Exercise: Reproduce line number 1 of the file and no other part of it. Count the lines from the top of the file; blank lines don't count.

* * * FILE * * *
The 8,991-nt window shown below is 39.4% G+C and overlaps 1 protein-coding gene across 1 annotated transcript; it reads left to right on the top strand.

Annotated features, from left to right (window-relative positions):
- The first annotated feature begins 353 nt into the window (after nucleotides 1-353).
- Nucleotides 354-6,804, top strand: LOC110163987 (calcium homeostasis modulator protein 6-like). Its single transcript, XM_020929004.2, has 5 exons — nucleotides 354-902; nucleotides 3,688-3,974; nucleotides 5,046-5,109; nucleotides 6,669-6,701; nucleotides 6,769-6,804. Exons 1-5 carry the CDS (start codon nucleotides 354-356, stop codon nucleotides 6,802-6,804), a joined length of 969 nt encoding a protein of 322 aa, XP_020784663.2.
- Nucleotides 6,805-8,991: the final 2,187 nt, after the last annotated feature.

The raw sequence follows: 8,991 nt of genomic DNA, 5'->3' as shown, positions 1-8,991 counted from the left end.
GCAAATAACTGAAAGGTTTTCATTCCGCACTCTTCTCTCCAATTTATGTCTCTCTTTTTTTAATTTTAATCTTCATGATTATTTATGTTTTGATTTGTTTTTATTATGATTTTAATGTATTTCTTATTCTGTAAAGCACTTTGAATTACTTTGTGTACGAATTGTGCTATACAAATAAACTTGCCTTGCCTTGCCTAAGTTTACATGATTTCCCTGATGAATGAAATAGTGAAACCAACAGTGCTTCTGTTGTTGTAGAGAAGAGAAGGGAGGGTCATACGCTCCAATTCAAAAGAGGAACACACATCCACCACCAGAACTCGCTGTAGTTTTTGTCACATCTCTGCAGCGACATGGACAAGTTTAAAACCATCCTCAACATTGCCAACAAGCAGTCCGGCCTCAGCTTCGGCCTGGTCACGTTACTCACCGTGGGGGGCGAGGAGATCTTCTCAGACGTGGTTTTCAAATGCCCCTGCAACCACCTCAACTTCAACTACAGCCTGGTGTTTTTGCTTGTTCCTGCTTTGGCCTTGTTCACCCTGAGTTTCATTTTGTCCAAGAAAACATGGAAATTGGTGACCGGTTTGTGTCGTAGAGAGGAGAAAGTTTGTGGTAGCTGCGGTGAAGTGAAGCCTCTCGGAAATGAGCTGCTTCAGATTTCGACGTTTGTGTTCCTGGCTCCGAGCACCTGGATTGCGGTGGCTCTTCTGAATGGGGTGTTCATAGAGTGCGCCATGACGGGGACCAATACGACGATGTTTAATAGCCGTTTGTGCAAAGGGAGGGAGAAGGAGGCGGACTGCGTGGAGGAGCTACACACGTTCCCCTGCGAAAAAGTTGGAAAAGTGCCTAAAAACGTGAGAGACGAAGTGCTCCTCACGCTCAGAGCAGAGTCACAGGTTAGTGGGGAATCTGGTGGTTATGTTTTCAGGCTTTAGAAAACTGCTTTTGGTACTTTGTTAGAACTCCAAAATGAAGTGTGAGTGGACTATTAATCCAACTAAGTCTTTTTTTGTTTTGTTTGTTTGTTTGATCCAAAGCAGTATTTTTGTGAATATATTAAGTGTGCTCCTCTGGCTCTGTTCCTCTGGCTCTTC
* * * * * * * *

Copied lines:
The 8,991-nt window shown below is 39.4% G+C and overlaps 1 protein-coding gene across 1 annotated transcript; it reads left to right on the top strand.